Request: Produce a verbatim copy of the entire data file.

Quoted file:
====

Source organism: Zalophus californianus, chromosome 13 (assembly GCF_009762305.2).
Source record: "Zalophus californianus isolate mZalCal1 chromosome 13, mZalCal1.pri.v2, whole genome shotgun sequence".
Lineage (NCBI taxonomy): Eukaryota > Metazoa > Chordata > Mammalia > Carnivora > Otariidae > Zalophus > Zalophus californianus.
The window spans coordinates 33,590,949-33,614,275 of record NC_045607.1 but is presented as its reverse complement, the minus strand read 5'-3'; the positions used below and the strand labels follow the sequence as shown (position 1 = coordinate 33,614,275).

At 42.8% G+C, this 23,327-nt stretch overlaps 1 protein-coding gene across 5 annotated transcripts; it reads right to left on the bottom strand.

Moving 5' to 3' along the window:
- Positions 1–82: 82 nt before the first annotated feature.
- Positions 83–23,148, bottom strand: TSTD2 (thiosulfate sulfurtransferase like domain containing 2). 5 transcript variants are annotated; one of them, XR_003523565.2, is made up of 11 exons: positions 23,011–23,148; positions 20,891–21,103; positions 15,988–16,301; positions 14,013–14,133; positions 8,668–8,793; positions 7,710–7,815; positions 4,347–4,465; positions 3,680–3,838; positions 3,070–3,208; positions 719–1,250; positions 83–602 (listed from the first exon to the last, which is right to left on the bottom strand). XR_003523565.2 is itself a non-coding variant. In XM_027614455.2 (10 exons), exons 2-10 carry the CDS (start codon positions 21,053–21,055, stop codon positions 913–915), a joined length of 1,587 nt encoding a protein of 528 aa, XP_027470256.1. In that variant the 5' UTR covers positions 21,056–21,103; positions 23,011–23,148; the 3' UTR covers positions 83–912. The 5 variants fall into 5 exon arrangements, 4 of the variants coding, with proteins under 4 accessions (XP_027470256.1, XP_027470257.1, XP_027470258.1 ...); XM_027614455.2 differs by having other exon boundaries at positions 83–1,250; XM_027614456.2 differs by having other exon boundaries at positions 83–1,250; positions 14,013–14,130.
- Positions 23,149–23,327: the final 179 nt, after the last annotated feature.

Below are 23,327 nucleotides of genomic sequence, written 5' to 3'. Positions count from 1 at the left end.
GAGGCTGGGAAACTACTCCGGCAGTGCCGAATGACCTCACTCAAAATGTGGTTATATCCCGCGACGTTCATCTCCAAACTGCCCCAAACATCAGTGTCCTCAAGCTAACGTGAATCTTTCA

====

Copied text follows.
Source organism: Zalophus californianus, chromosome 13 (assembly GCF_009762305.2).
Source record: "Zalophus californianus isolate mZalCal1 chromosome 13, mZalCal1.pri.v2, whole genome shotgun sequence".
Lineage (NCBI taxonomy): Eukaryota > Metazoa > Chordata > Mammalia > Carnivora > Otariidae > Zalophus > Zalophus californianus.
The window spans coordinates 33,590,949-33,614,275 of record NC_045607.1 but is presented as its reverse complement, the minus strand read 5'-3'; the positions used below and the strand labels follow the sequence as shown (position 1 = coordinate 33,614,275).

At 42.8% G+C, this 23,327-nt stretch overlaps 1 protein-coding gene across 5 annotated transcripts; it reads right to left on the bottom strand.

Moving 5' to 3' along the window:
- Positions 1–82: 82 nt before the first annotated feature.
- Positions 83–23,148, bottom strand: TSTD2 (thiosulfate sulfurtransferase like domain containing 2). 5 transcript variants are annotated; one of them, XR_003523565.2, is made up of 11 exons: positions 23,011–23,148; positions 20,891–21,103; positions 15,988–16,301; positions 14,013–14,133; positions 8,668–8,793; positions 7,710–7,815; positions 4,347–4,465; positions 3,680–3,838; positions 3,070–3,208; positions 719–1,250; positions 83–602 (listed from the first exon to the last, which is right to left on the bottom strand). XR_003523565.2 is itself a non-coding variant. In XM_027614455.2 (10 exons), exons 2-10 carry the CDS (start codon positions 21,053–21,055, stop codon positions 913–915), a joined length of 1,587 nt encoding a protein of 528 aa, XP_027470256.1. In that variant the 5' UTR covers positions 21,056–21,103; positions 23,011–23,148; the 3' UTR covers positions 83–912. The 5 variants fall into 5 exon arrangements, 4 of the variants coding, with proteins under 4 accessions (XP_027470256.1, XP_027470257.1, XP_027470258.1 ...); XM_027614455.2 differs by having other exon boundaries at positions 83–1,250; XM_027614456.2 differs by having other exon boundaries at positions 83–1,250; positions 14,013–14,130.
- Positions 23,149–23,327: the final 179 nt, after the last annotated feature.

Below are 23,327 nucleotides of genomic sequence, written 5' to 3'. Positions count from 1 at the left end.
GAGGCTGGGAAACTACTCCGGCAGTGCCGAATGACCTCACTCAAAATGTGGTTATATCCCGCGACGTTCATCTCCAAACTGCCCCAAACATCAGTGTCCTCAAGCTAACGTGAATCTTTCA